RadioShack is one of the most iconic names in consumer electronics. If you have ever put together an electronic gadget in the past or ever been interested in shortwave radio, you would have been familiar with RadioShack. In the mobile age, RadioShack seems like a relic from the distant past. However, if you grew up in the 70s, 80s or 90s, RadioShack was a big name among hobbyists.
There are a lot of Americans with fond memories of stopping by their neighborhood RadioShack store to pick up supplies for a science project or a device they are putting together in their garage. I can’t imagine Steve Jobs not stopping by a RadioShack or an electronics supply store for parts. There is just something about RadioShack that brings to mind the image of a would-be inventor working on the next revolutionary electronic device in his/her garage.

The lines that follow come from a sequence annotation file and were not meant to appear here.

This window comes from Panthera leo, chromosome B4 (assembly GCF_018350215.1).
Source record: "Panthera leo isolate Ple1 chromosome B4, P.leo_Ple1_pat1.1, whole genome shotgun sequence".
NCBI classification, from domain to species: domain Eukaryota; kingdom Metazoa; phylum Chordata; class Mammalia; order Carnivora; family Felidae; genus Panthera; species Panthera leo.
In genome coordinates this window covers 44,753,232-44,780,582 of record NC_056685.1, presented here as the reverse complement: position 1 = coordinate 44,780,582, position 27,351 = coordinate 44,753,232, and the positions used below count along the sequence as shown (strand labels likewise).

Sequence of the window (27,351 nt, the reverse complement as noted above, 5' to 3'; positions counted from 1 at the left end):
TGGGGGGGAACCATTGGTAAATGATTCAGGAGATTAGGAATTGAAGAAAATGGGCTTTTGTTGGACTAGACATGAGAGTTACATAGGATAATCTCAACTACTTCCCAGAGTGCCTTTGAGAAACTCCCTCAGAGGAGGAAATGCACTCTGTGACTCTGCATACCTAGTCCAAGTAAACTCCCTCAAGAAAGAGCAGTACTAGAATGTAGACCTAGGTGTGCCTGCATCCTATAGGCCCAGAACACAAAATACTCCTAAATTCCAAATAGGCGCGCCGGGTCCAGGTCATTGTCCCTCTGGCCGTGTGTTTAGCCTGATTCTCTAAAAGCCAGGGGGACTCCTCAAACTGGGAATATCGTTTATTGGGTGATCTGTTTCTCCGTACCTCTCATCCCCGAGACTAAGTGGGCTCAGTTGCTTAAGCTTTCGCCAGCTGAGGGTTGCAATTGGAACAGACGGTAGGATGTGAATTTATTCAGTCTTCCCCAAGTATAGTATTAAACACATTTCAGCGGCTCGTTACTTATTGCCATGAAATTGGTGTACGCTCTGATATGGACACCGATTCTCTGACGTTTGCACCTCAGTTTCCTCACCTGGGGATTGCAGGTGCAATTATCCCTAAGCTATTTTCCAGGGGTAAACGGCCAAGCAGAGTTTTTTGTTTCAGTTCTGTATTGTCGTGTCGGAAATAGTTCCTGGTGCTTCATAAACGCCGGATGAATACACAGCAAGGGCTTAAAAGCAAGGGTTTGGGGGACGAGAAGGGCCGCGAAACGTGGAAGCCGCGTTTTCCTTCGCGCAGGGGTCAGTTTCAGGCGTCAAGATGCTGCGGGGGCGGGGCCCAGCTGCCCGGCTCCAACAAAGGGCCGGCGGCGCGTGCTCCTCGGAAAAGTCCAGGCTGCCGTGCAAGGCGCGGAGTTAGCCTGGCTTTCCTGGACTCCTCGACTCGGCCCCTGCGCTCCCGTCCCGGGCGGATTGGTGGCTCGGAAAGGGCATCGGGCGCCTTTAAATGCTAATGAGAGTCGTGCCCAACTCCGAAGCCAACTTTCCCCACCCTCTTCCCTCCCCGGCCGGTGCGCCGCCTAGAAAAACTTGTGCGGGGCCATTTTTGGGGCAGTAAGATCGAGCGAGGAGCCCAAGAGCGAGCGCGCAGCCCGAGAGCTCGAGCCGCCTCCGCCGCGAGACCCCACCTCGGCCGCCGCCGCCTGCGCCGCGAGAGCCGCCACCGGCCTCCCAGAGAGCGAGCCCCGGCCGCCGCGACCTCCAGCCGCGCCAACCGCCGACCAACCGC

Well, now that RadioShack has officially filed for bankruptcy, the question turns to whether or not RadioShack could have been saved at all. It is not like the leadership of RadioShack didn’t see that their company was in trouble. RadioShack had been teetering on bankruptcy for a long time. Perhaps with a little bit stronger leadership and more forward planning, RadioShack could have been saved. How could it have been saved? It could have done many things.
First, it could have become effectively a foreign company with an American name. There are many large electronics brands that effectively outsource their manufacturing overseas. This could have reduced RadioShack’s overhead. However, this is just part of the solution. The other solution requires shutting down RadioShack’s storefronts and converting to a purely online operation. Keep in mind that, as wide as Amazon’s reach is, RadioShack had a solid brand when it came to electronic supplies. It could have easily created a niche for itself online as the premier destination for electronic parts.
Moving operations online and then servicing the supply channels through a vast network of international suppliers could have reduced cost overall. It also would have made RadioShack a faster, nimbler, and more effective competitor. As the old saying goes, “Hindsight is always 20/20.” So long, RadioShack.